werdnanostaw
32GB of storage is just too small for a Windows PC.

I had a Lenovo one and it was constant fight to keep enough space free.

Fortunately, the keyboard died 2 days before the 1 year warranty expired and because the PC was superseded and it was a non-replaceable sealed unit they refunded my purchase price including GST (9.1%) which I had had refunded when I took it overseas within 60 days of purchase.

I replaced it with current Dell that has 128GB storage. I still needed to install 64GB uSD card and install programs on that to get enough storage.

GST = 10%

Base price + 10% = sale price

Sale price - 9.1% = base price

1/11 = 9.1%
GoneNomad
ocky straps = bungee cords
whereas, "tiedown straps" are usually the ratcheting web-fabric type, e.g.:
https://www.homedepot.com/b/Hardware-Tie-Down-Straps-Bungee-Cords/N-5yc1vZc2dn

BTW, the 32GB LG G Pad X 8.0 is an Android device, and 32GB is plenty large enough for even a couple of sets of North American maps. I mentioned it because in that price range, it's an example of a more versatile mobile device that blows away Garmin PNDs in terms of value. Although Garmin loyalists might have a legitimate claim that Garmin's PND UI is better than any currently available Android nav app, I think that for a trips across town that start now, Google maps/nav sets a very good balance between simplicity and functionality.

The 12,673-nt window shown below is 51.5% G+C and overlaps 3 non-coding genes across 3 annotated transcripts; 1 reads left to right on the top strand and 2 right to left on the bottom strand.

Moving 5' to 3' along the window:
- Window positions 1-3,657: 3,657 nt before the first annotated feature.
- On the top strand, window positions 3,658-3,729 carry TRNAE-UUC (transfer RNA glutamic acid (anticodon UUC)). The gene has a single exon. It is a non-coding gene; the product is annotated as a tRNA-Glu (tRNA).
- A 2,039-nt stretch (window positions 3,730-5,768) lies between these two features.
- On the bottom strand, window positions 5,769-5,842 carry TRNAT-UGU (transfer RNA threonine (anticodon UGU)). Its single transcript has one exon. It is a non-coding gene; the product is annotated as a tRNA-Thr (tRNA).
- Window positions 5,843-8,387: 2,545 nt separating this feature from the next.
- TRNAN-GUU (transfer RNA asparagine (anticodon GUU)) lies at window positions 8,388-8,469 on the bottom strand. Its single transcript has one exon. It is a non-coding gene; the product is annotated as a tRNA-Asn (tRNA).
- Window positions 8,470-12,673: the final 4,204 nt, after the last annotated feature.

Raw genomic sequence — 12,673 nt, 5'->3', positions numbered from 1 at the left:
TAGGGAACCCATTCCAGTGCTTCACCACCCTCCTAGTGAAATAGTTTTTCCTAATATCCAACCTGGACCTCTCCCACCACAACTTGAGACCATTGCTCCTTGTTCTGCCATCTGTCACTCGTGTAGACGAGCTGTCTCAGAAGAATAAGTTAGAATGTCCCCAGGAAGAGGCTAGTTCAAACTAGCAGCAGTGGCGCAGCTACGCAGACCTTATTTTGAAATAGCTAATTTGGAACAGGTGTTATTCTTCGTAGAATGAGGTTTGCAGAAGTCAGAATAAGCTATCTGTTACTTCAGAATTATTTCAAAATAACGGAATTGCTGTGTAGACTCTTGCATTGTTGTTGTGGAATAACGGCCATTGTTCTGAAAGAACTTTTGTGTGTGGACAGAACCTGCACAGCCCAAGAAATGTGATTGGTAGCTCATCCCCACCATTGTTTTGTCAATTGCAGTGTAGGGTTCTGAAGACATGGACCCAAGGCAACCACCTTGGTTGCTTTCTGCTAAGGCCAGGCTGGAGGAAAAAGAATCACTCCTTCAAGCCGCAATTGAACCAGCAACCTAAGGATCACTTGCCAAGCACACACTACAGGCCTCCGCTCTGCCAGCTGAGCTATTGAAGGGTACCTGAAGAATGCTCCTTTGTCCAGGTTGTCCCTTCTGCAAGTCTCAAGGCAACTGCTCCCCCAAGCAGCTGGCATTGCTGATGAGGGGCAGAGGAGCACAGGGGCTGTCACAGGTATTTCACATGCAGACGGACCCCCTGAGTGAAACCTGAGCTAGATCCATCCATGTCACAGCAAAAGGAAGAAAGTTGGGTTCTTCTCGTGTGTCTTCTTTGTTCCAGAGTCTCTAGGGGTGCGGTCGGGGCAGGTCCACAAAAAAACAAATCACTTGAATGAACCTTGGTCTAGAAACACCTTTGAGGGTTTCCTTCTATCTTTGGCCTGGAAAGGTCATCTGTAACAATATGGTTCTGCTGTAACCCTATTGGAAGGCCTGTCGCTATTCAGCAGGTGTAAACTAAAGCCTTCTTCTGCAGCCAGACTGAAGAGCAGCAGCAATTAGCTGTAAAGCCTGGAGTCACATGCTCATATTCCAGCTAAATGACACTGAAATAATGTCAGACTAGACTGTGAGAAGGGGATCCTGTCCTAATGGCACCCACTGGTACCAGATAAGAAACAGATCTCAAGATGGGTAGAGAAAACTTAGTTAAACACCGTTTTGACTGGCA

GoneNomad
Quote:
Originally Posted by werdnanostaw
...If [Boyd] can suggest an app that:

* allows user defined POIs to be loaded

* the route can be dragged as many times as necessary to force the route to go where you want it to go

* has offline maps

I will be more than happy to evaluate it and suggest it to my friend.
You left out what IMO is one of S&T's most valuable features compared to the much newer mapping & directions web sites & mobile device apps: